Behavioral Health

Chapter
Part of the Space Technology Library book series (SPTL, volume 29)

Abstract

Experience gained from test pilots, high-altitude balloonists, and animals sent on rocket flights was the starting point for understanding astronaut adaptation and performance in space. Psychology played a significant role in Project Mercury, but before that effort was complete, official interest in such topics as astronaut selection, psychosocial adjustment, group dynamics, and psychological support all but disappeared. Interest was rekindled when astronauts joined cosmonauts on Mir and then became full partners on the International Space Station. We review reasons for this period of minimal involvement in the space program and suggest that the “right stuff” image worked against psychology and psychiatry until the mid-1990s, when space station expeditions brought the challenges of long-duration missions into focus. Evidence of renewed interest included the advent of the National Space Biomedical Research Institute, the development of NASA’s Bioastronautics Critical Path Roadmap, and the new Human Research Program. In 2001, Safe Passage: Astronaut Care for Exploration Missions drew attention to behavioral health, a perspective on psychosocial adjustment that depends not only an absence of neuropsychiatric dysfunction but on the presence of positive interactions with the physical and social environments. We trace the history and current status of astronaut selection and psychological support, two essential ingredients for maintaining behavioral health, from Mercury to the ISS. Behavioral health is important because it reduces risk, helps optimize performance, and contributes to the welfare of astronauts, their coworkers, and their families. We conclude with a brief outline for a comprehensive and continuing program in spaceflight behavioral health.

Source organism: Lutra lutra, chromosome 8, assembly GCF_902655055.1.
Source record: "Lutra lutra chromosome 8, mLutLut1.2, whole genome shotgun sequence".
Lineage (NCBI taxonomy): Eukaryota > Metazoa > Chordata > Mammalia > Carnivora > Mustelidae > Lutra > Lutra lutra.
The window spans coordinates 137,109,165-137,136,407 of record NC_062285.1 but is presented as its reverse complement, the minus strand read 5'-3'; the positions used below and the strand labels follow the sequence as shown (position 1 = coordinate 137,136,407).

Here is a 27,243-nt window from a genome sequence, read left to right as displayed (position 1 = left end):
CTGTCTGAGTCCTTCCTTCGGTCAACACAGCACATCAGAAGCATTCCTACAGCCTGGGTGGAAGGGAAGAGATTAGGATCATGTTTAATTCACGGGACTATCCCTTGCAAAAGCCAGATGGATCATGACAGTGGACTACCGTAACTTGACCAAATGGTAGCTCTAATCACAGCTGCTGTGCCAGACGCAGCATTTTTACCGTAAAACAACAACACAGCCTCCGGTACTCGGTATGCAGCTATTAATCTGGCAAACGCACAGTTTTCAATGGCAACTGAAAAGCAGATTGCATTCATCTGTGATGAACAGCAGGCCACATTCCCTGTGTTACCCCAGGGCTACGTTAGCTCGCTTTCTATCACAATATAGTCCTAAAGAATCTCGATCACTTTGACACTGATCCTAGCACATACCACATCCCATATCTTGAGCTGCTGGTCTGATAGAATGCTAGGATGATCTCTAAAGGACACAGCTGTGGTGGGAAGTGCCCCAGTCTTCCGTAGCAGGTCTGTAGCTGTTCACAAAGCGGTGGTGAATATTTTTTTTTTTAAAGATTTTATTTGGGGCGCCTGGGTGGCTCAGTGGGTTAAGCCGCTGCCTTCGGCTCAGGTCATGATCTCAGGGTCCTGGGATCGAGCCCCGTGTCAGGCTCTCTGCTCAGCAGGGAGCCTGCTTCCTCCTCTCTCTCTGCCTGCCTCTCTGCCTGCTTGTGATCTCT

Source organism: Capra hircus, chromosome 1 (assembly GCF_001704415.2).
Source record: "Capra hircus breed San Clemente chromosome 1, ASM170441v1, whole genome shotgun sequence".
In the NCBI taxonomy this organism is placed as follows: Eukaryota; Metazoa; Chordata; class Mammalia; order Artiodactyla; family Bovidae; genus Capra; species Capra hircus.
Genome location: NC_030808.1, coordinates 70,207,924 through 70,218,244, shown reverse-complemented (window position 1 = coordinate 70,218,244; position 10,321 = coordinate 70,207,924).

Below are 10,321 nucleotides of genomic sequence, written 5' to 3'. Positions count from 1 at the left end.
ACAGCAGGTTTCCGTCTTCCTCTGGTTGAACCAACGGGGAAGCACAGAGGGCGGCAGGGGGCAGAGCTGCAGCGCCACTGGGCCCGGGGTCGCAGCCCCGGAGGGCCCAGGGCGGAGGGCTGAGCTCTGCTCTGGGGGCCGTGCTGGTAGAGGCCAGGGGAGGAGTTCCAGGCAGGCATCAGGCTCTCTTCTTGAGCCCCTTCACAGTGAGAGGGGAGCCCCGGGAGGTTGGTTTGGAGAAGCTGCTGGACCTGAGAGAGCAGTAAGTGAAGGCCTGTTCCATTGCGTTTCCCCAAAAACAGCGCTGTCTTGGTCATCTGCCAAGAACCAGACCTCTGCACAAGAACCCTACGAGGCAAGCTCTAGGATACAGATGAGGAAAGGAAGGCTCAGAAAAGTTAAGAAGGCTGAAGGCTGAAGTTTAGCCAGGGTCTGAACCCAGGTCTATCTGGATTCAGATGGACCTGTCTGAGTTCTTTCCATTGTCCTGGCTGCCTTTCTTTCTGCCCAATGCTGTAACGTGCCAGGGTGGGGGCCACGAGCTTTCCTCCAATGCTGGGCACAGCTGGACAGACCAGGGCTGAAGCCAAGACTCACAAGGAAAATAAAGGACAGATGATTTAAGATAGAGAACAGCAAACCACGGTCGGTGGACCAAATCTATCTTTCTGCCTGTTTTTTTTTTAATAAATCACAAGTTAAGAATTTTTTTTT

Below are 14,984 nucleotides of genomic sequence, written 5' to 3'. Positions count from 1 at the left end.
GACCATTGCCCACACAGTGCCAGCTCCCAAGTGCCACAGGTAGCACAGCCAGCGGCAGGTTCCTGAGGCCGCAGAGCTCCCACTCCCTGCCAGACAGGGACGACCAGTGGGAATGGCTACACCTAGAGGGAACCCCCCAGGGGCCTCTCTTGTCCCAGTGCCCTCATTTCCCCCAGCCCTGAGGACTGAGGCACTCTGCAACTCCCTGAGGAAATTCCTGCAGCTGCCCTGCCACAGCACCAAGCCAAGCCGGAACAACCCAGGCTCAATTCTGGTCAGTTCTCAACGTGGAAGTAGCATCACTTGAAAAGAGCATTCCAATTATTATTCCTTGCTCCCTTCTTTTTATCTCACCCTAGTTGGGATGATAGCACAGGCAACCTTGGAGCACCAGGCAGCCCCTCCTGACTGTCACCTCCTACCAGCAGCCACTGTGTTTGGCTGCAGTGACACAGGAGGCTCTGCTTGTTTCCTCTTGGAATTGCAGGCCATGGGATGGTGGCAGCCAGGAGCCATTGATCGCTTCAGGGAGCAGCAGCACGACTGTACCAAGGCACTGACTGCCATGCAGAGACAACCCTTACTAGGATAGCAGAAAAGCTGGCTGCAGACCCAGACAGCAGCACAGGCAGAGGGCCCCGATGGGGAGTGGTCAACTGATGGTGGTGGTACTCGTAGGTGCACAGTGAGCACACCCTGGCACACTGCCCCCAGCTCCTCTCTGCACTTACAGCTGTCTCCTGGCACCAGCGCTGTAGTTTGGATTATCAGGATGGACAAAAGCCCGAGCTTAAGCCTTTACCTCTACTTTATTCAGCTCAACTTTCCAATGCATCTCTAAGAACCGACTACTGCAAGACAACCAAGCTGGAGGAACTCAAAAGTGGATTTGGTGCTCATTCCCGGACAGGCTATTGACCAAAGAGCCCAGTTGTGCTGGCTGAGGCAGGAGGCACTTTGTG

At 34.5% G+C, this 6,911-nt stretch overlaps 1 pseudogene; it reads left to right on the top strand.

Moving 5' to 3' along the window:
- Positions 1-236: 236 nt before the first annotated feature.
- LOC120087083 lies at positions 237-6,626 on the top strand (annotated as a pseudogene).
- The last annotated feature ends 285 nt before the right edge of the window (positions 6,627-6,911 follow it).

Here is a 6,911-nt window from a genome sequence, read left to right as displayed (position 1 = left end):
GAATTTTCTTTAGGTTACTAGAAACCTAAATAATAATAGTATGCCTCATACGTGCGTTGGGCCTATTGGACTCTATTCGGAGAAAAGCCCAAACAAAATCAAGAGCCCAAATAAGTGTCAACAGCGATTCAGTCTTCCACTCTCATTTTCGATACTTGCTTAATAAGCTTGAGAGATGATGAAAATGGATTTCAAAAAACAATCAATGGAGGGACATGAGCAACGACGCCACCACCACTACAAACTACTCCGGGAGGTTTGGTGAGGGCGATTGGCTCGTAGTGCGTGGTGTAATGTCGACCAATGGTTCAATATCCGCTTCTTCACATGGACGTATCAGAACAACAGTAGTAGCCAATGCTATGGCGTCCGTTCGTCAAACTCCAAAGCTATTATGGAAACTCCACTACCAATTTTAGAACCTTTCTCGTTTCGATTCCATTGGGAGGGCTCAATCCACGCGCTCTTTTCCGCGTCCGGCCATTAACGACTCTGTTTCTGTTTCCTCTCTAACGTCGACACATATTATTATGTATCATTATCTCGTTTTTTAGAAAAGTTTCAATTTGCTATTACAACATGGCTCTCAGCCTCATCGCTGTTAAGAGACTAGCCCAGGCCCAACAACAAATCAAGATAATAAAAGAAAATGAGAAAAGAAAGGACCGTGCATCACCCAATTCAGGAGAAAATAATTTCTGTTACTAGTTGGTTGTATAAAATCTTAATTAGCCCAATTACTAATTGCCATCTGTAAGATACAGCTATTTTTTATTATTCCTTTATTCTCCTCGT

Keywords

Behavioral Health International Space Station Space Mission Psychological Support Space Program 
These keywords were added by machine and not by the authors. This process is experimental and the keywords may be updated as the learning algorithm improves.

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Copyright information

© Springer-Verlag Berlin Heidelberg 2013

Authors and Affiliations

  1. 1.University of CaliforniaDavisUSA
  2. 2.Aerospace Psychology ConsultantsTucsonUSA

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